Wind and Solar Still Generate the Most Expensive Electricity
Bloomberg New Energy Finance has released its annual volume, Sustainable Energy Factbook, published January 31. Included is the chart above, which compares the levelized costs for 24 different technologies for generating electricity.
The bars represent the range of levelized costs at different facilities, with the blue triangle within the bars representing the current midpoint. Levelized costs measures the total of all expenses, including construction, operation and maintenance, fuel and decommissioning, divided by the expected lifetime output of the plant. These costs, represented on the horizontal axis, are measured in dollars per kilowatt-hour (kw-h), from zero to $500. Natural gas, coal, nuclear and hydro remain the cheapest, while solar in its various forms is by far the most expensive.
Natural gas with combined cycle (CCGT), coal, nuclear, large and small hydro, geothermal, landfill gas and onshore wind all have levelized costs below $100 per kw-h. Large and small hydro facilities, however, have a range of costs that stretches as high as $300.
All forms of solar energy have midpoints above $100 and concentrated solar power - the large installations usually built in the desert - go as high as $500 per kw-h. Offshore wind also has a midpoint of $220 and a high range of $325.
What drives up the levelized cost of wind and solar is their low capacity factor, generally around 20 percent for solar and 30 percent for wind. Despite their "nameplate capacity" - the figure usually quoted in the press - wind and solar facilities are usually generating electricity only 20 to 30 percent of the time. This increases their levelized costs by a factor of 3 to 5 times. Capacity factor also affects large and small hydro, since many dams must be operated on a seasonal basis due to rainfall patterns and fish migrations.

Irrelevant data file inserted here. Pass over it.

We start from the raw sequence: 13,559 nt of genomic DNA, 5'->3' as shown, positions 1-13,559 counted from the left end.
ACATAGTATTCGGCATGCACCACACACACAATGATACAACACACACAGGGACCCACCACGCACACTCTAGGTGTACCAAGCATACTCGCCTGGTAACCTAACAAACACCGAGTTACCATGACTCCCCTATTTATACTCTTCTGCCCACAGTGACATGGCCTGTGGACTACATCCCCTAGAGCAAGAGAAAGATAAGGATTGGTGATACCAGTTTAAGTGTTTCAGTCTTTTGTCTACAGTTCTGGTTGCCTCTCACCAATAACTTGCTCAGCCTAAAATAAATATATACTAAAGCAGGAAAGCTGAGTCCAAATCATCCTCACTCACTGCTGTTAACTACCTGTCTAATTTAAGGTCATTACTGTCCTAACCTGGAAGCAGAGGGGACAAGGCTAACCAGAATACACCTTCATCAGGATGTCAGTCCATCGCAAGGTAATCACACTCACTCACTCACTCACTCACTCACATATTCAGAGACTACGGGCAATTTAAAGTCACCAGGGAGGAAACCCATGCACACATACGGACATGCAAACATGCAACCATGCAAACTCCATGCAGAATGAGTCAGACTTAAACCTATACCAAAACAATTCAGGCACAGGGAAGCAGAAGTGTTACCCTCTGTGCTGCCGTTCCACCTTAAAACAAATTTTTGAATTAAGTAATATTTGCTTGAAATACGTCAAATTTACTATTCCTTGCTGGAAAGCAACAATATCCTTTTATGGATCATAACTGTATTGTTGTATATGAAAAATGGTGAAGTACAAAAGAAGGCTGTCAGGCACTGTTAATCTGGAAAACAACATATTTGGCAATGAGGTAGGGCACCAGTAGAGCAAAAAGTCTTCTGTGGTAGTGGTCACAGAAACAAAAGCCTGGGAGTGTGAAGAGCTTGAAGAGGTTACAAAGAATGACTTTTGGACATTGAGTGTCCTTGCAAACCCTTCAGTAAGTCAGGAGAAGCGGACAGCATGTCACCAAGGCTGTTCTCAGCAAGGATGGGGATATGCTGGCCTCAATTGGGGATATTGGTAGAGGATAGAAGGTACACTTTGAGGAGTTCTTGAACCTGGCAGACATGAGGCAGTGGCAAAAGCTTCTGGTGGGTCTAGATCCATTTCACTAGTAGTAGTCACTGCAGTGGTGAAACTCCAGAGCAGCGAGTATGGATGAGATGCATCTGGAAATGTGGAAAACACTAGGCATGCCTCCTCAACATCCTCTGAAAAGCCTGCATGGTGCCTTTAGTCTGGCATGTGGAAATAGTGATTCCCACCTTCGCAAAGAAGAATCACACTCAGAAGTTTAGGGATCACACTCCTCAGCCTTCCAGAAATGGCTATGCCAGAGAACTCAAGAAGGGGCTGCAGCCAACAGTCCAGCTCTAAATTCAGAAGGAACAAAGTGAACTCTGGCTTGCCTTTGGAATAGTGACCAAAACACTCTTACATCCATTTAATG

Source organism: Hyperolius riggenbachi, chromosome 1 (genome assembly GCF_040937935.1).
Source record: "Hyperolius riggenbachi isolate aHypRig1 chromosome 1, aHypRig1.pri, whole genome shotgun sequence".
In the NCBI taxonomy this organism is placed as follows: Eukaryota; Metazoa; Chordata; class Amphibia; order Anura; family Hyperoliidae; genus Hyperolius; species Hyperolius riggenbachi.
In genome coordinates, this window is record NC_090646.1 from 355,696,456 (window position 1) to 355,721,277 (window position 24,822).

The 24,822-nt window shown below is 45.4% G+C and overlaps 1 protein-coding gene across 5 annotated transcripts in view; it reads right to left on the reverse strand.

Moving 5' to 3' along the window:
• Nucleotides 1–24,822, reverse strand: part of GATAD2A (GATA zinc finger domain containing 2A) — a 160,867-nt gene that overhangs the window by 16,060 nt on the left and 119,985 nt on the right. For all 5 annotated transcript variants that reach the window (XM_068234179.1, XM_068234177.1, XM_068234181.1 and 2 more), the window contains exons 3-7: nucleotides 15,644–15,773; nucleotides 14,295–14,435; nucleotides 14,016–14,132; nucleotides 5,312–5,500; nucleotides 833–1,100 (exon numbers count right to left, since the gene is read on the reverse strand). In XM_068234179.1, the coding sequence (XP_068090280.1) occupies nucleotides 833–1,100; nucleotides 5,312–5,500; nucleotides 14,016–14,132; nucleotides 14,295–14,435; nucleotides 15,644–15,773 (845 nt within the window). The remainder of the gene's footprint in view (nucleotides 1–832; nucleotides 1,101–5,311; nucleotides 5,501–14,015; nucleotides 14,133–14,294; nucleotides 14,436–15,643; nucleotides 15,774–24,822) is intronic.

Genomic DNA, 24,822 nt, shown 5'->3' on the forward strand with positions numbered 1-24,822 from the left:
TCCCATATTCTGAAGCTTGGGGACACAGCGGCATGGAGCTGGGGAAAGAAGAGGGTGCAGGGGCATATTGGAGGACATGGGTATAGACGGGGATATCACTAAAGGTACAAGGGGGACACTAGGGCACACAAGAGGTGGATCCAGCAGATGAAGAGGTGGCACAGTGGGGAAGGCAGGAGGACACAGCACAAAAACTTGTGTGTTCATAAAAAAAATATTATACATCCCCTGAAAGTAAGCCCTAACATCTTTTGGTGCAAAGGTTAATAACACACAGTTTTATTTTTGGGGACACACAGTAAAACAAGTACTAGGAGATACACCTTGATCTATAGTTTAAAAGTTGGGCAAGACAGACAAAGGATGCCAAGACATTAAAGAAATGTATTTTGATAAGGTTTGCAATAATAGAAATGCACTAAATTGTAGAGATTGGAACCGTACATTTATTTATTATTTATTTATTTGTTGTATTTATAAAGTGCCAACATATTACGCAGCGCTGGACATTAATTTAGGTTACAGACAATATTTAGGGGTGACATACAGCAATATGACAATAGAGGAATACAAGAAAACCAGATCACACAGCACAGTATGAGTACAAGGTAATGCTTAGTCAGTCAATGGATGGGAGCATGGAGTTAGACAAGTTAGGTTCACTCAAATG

Nuclear, on the other hand, although the most expensive to build, has an industry-wide capacity factor above 90 percent, the highest for any form of generation. Reactors also have life expectancies of at least 40 to 60 years, as opposed to only 20 years for wind, solar and natural gas. This keeps nuclear's levelized costs low, despite the initial high costs of construction.
The only way to improve wind and solar's capacity factor will be to devise some system of commercial-scale energy storage. But this will not necessarily reduce levelized costs and is more likely to raise them. The most expensive form of electrical generation, according to the Bloomberg chart, is concentrated solar facilities with parabolic troughs and storage capacity. Their midpoint is $260 with a maximum of $500 per kw-h.